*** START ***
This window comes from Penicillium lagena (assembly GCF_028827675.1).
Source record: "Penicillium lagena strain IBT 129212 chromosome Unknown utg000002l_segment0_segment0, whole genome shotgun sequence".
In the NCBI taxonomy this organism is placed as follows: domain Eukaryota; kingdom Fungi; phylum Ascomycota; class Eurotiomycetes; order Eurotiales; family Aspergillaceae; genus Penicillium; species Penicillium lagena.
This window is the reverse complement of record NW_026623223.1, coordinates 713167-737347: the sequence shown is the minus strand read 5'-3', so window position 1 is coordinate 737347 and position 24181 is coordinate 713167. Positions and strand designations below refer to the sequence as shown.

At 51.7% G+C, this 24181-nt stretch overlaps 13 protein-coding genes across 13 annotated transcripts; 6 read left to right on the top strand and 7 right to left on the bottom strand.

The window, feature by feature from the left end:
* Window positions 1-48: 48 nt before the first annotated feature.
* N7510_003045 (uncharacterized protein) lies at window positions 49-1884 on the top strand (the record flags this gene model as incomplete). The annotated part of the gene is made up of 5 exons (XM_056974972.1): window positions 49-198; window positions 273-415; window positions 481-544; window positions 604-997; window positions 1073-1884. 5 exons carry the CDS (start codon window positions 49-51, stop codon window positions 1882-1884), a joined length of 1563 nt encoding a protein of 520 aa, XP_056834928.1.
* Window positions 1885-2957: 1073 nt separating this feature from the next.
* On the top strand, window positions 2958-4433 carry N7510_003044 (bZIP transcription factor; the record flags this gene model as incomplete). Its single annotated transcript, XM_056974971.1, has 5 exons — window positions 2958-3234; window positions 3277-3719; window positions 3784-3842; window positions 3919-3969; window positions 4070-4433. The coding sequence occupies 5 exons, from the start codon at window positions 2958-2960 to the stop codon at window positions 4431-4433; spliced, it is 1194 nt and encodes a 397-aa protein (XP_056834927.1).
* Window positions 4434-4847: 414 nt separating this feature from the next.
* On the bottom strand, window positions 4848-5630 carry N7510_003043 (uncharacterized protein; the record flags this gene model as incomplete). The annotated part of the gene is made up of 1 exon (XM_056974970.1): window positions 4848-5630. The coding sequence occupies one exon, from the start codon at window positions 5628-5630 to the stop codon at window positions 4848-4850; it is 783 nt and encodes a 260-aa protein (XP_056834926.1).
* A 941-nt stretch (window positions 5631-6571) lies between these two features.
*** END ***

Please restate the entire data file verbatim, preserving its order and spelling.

This window comes from Penicillium lagena (assembly GCF_028827675.1).
Source record: "Penicillium lagena strain IBT 129212 chromosome Unknown utg000002l_segment0_segment0, whole genome shotgun sequence".
In the NCBI taxonomy this organism is placed as follows: domain Eukaryota; kingdom Fungi; phylum Ascomycota; class Eurotiomycetes; order Eurotiales; family Aspergillaceae; genus Penicillium; species Penicillium lagena.
This window is the reverse complement of record NW_026623223.1, coordinates 713167-737347: the sequence shown is the minus strand read 5'-3', so window position 1 is coordinate 737347 and position 24181 is coordinate 713167. Positions and strand designations below refer to the sequence as shown.

At 51.7% G+C, this 24181-nt stretch overlaps 13 protein-coding genes across 13 annotated transcripts; 6 read left to right on the top strand and 7 right to left on the bottom strand.

The window, feature by feature from the left end:
* Window positions 1-48: 48 nt before the first annotated feature.
* N7510_003045 (uncharacterized protein) lies at window positions 49-1884 on the top strand (the record flags this gene model as incomplete). The annotated part of the gene is made up of 5 exons (XM_056974972.1): window positions 49-198; window positions 273-415; window positions 481-544; window positions 604-997; window positions 1073-1884. 5 exons carry the CDS (start codon window positions 49-51, stop codon window positions 1882-1884), a joined length of 1563 nt encoding a protein of 520 aa, XP_056834928.1.
* Window positions 1885-2957: 1073 nt separating this feature from the next.
* On the top strand, window positions 2958-4433 carry N7510_003044 (bZIP transcription factor; the record flags this gene model as incomplete). Its single annotated transcript, XM_056974971.1, has 5 exons — window positions 2958-3234; window positions 3277-3719; window positions 3784-3842; window positions 3919-3969; window positions 4070-4433. The coding sequence occupies 5 exons, from the start codon at window positions 2958-2960 to the stop codon at window positions 4431-4433; spliced, it is 1194 nt and encodes a 397-aa protein (XP_056834927.1).
* Window positions 4434-4847: 414 nt separating this feature from the next.
* On the bottom strand, window positions 4848-5630 carry N7510_003043 (uncharacterized protein; the record flags this gene model as incomplete). The annotated part of the gene is made up of 1 exon (XM_056974970.1): window positions 4848-5630. The coding sequence occupies one exon, from the start codon at window positions 5628-5630 to the stop codon at window positions 4848-4850; it is 783 nt and encodes a 260-aa protein (XP_056834926.1).
* A 941-nt stretch (window positions 5631-6571) lies between these two features.